Restrictive SIs rile business

Paul Mavima

BUSINESS has called for the repealing of restrictive statutory instruments  (SIs) that have throttled formal business operations eventually triggering the informalisation of the economy.

President Emmerson Mnangagwa's government recently put in place a number of SIs to instill discipline in the business sector.

The government has repeatedly blamed businesses for causing exchange rate instability through profiteering.

Among the SIs that have riled business is SI 127 imposed by the government in May last year which penalises the issuance of local currency receipts for foreign currency purchases and pricing of goods above the official auction rate, among other measures.

Employers Confederation of Zimbabwe (Emcoz) president Demos Mbauya, while addressing the organisation’s annual conference in Victoria Falls this week, said the debilitating impact of the government's SIs on formal business has been a challenge.

"Repeal SIs that have been put in place ostensibly to regulate business activity but whose effect has been to curtail formal business whilst promoting rapid informalisation of the economy," Mbauya said.

He said there was a need for fiscal and monetary authorities to engage social partners through the Tripartite Negotiation Forum (TNF), which consists of government, businesses and employers before promulgation and implementation of major policy initiatives.

This, Mbauya said, will engender trust and confidence in the economy and among social partners adding that the Intermediate Money Transfer Tax  (IMMT) now amounts to a double tax for formal business.

He warned that maintaining the tax, particularly on United States dollar transactions will discourage the injection of foreign currency into the banking system.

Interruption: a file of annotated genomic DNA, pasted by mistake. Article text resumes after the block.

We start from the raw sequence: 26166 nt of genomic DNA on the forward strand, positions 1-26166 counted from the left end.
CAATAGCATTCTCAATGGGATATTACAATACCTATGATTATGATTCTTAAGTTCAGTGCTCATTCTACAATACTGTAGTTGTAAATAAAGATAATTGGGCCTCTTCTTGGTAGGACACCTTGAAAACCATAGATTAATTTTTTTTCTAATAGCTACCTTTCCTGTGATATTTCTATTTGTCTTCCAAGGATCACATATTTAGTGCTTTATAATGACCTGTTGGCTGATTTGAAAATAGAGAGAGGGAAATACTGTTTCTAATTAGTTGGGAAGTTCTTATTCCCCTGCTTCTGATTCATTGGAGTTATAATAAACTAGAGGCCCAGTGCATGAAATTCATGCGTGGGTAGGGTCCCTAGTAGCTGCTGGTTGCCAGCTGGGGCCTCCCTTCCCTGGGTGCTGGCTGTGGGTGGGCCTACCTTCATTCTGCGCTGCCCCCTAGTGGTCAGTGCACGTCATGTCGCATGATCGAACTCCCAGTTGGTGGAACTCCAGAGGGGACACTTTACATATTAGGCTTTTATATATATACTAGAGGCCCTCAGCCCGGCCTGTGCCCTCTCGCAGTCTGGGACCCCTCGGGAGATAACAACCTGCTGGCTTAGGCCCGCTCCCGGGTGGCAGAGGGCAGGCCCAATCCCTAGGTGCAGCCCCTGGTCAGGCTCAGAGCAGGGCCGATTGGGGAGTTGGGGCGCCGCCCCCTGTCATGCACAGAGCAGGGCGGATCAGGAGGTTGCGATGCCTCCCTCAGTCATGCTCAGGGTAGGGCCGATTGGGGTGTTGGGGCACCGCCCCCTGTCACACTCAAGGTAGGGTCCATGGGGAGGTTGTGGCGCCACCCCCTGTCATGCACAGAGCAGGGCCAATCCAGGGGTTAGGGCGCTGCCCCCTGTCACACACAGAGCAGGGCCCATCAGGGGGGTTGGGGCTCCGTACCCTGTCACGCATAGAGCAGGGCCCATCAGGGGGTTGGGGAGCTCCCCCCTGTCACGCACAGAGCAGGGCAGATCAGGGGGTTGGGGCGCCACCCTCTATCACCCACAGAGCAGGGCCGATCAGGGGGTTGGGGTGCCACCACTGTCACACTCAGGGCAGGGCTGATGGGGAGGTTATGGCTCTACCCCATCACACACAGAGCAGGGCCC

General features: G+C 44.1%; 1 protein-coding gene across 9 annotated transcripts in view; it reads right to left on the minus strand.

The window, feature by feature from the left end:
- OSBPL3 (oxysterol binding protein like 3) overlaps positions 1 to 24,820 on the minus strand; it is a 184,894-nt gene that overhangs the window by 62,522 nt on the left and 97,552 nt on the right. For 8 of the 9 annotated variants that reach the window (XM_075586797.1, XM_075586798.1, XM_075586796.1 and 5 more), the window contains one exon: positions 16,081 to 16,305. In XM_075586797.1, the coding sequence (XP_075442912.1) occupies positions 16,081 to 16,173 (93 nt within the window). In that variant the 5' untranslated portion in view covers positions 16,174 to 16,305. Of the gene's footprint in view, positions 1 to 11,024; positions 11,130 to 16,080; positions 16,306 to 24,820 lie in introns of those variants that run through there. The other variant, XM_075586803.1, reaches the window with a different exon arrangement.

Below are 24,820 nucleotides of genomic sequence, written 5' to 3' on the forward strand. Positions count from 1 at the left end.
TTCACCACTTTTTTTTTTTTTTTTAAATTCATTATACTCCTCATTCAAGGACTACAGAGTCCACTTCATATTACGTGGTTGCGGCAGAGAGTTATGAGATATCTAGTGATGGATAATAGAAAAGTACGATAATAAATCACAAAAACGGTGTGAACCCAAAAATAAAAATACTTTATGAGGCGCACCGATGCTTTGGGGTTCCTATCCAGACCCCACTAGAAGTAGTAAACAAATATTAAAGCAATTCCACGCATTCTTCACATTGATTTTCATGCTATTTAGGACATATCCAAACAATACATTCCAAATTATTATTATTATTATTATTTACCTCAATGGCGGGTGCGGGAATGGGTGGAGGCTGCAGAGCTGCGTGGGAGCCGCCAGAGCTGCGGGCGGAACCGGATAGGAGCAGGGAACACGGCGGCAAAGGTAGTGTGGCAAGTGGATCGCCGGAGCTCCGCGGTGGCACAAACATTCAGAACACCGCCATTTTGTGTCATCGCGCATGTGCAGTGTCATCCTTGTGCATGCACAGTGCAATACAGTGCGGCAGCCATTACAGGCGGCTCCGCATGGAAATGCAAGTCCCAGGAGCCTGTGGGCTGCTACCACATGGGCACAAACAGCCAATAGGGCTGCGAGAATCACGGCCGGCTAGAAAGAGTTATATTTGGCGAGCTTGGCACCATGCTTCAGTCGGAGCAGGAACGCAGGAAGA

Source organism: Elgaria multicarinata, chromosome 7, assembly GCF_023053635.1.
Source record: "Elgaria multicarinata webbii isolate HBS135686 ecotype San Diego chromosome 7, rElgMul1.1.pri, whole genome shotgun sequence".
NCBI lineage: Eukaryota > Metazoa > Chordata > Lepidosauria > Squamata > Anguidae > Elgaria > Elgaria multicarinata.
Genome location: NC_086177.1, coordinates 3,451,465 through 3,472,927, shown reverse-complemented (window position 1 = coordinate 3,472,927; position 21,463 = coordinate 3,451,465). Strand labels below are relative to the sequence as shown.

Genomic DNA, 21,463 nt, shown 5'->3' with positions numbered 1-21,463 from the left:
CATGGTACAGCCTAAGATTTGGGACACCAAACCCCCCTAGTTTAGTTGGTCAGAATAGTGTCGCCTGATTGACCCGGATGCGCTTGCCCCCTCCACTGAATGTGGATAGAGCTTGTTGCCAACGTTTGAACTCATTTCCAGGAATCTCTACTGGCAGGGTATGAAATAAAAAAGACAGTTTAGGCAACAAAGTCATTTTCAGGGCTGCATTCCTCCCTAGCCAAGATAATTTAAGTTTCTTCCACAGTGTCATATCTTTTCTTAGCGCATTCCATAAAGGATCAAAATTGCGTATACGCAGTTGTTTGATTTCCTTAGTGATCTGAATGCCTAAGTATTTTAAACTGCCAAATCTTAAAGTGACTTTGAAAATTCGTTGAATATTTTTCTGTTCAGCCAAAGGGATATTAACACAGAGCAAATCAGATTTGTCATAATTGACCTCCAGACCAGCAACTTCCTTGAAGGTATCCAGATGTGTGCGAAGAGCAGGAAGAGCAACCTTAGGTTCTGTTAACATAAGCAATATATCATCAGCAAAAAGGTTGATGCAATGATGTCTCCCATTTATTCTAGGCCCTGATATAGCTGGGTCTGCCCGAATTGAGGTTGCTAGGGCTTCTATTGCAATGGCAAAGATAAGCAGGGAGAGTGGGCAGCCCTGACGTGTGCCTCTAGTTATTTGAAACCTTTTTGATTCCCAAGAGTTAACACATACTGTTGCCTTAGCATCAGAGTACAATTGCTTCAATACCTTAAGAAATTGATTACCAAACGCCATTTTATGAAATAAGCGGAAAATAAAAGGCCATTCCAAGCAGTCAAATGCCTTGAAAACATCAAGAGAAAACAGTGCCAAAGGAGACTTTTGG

Mbauya added that there was a need to involve both business and labour in the monitoring of foreign currency by making them part of the Monetary Policy Committee (MPC).

In his speech, he further implored monetary authorities to transform the willing seller, willing buyer into a genuine liberal market.

Both Zimbabwe Congress of Trade Unions (ZCTU) president Florence Taruvinga and Zimbabwe Federation of Trade Unions  (ZFTU)  secretary general Kenias Shamuyarira concurred with Mbauya on concerns over the government's failure to consult before putting in place policies that had an adverse impact on both workers and business.

"It is hypocritical for the government to unilaterally force down the policies on people without TNF engagement. We are being undermined. It is on record that we pointed out that the government has been trivialising the TNF and taking people for granted for some time by undermining social dialogue," Taruvinga said.

Shamuyarira added that it took business and labour to ask for the intervention of Mnangagwa to get the government representatives to attend last week's TNF meeting.

However, in a speech read on his behalf, Labour minister Paul Mavima said the government has to consider the interests of other social groups outside the tripartite forum.

"We, therefore, believe that constant engagement will go a long way in clarifying the respective positions of all social partners thereby alleviating the problem of perceived inconsistencies in policy formulation and implementation," Mavima said in the speech.

Meanwhile, the three social partners agreed at last week's TNF meeting to set a general national minimum wage threshold of US$150 either in hard currency or in local currency at the interbank rate.

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